Review: 'Len, Asleep in Vinyl' (CurtainUp)

ATW Review: 'reasons to be pretty' compels

Immaturity may reign among the four characters in Neil LaBute's reasons to be pretty, but interestingly enough, the piece, which opened last night at the Lucille Lortel Theatre, proves to be one of this prolific playwright's most mature works, confronting not only a specific issue as it relates to one character but also a more generalized one as it relates to the characters as a whole.

A comment by Greg (Thomas Sadoski) about his girlfriend Steph (Alison Pill) sets "reasons" in motion. Steph's best friend Carly (Piper Perabo) overhears her husband Kent (Pablo Schreiber) and Greg talking about a woman at the warehouse where they work. Greg's comparison of Steph and this unseen woman may not be the most flattering, but they do represent a certain clarity of emotion on his part. However, Steph refuses to see it this way. She goes ballistic during the play's opening scene as she confronts Greg about Carly's report, and not long after, Steph's moving her stuff out of Greg's house, feeling only absolutes in her reaction to what's she's heard and unwilling to listen to either explanations or his expressions of love.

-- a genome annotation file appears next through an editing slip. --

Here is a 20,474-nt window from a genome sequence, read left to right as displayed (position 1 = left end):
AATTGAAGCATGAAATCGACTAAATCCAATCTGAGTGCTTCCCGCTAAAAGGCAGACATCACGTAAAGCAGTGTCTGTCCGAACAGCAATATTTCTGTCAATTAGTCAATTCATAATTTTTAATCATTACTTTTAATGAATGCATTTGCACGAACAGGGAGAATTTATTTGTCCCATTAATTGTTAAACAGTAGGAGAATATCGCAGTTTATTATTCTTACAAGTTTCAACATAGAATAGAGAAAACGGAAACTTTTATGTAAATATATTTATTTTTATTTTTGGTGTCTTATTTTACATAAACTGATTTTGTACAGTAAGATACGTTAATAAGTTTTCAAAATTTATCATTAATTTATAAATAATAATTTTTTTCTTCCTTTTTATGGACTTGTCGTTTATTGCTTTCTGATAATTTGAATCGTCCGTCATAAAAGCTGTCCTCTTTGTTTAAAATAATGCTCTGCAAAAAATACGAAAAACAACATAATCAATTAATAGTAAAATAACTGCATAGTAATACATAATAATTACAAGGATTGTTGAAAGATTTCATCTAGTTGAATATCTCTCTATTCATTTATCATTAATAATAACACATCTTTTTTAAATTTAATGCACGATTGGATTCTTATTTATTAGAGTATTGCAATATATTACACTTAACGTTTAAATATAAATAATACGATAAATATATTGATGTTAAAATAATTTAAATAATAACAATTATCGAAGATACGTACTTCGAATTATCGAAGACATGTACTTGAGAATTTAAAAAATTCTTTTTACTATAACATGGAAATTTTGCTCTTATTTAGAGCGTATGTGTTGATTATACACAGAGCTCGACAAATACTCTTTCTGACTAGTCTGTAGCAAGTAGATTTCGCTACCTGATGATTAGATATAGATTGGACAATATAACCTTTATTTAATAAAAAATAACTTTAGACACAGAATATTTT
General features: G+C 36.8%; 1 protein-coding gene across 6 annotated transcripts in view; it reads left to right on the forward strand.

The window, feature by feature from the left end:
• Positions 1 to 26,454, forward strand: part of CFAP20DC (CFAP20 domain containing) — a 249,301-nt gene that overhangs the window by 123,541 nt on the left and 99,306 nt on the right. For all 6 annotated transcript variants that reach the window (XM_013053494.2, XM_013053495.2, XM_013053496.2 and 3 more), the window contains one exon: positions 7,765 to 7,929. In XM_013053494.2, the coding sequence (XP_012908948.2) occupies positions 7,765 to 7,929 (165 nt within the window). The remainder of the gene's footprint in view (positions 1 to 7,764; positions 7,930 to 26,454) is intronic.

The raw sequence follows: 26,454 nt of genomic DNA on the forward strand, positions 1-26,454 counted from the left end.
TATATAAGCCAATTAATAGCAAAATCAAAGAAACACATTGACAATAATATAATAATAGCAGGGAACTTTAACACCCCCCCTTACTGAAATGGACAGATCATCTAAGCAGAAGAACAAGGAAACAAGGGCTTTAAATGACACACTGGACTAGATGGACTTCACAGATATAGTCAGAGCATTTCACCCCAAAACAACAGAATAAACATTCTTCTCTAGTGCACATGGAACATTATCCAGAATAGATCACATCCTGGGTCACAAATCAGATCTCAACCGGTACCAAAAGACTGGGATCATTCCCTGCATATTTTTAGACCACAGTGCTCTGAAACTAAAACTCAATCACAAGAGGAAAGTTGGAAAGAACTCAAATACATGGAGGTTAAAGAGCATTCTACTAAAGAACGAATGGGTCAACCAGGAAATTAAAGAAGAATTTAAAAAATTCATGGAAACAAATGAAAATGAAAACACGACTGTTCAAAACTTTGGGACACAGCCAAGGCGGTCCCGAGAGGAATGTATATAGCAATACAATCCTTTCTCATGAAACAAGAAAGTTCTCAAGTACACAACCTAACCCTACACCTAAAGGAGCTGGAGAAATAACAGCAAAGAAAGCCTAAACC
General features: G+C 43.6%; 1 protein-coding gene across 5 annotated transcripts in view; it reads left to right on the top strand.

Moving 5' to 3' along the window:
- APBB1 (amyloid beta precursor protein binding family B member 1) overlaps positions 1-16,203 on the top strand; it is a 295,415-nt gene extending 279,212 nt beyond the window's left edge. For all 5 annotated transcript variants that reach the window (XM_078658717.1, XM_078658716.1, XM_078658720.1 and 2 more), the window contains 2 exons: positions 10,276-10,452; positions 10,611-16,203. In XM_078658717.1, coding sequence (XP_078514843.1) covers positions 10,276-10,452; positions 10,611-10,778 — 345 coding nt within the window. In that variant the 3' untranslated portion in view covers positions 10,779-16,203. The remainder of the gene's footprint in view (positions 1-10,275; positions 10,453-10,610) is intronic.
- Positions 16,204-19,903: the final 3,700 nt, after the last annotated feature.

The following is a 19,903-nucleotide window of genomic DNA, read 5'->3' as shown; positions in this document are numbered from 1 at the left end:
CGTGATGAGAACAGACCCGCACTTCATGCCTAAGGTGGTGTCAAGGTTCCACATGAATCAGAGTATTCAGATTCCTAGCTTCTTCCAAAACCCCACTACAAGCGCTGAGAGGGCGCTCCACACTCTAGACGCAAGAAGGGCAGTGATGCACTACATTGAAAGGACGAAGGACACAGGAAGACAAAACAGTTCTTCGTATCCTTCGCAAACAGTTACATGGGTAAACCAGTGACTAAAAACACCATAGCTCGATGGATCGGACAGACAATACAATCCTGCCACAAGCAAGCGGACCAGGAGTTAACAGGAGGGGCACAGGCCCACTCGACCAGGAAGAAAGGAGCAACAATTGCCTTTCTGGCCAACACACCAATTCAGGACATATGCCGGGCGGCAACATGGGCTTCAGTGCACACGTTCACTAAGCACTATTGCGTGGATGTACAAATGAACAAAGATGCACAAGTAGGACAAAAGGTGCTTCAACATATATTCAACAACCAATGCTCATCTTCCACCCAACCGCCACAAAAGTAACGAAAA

Even as these two deal with the dissolution of their four year relationship, Kent and Carly must weather some difficult times in their marriage as they prepare for the birth of their first child. This is an event for which neither seems particularly well-prepared. Kent's seems to be stuck somewhere in mid-pubescence while Carly, a security guard at the warehouse, runs her marriage and her friendships as if they were extensions of some sort of high school clique.

The lessons that these four learn (and don't) when set against the characters' working class lives and their expectations - which have been shaped by advertising, film and television (consumerism is cleverly represented by the huge flats of products that surround the playing area in David Gallo's scenic design) – are not easy ones. During the course of "reasons," each of LaBute's characters has the opportunity to enter adulthood by choosing to go against his or her more juvenile nature, which characters do, and how they accomplish this feat often surprises.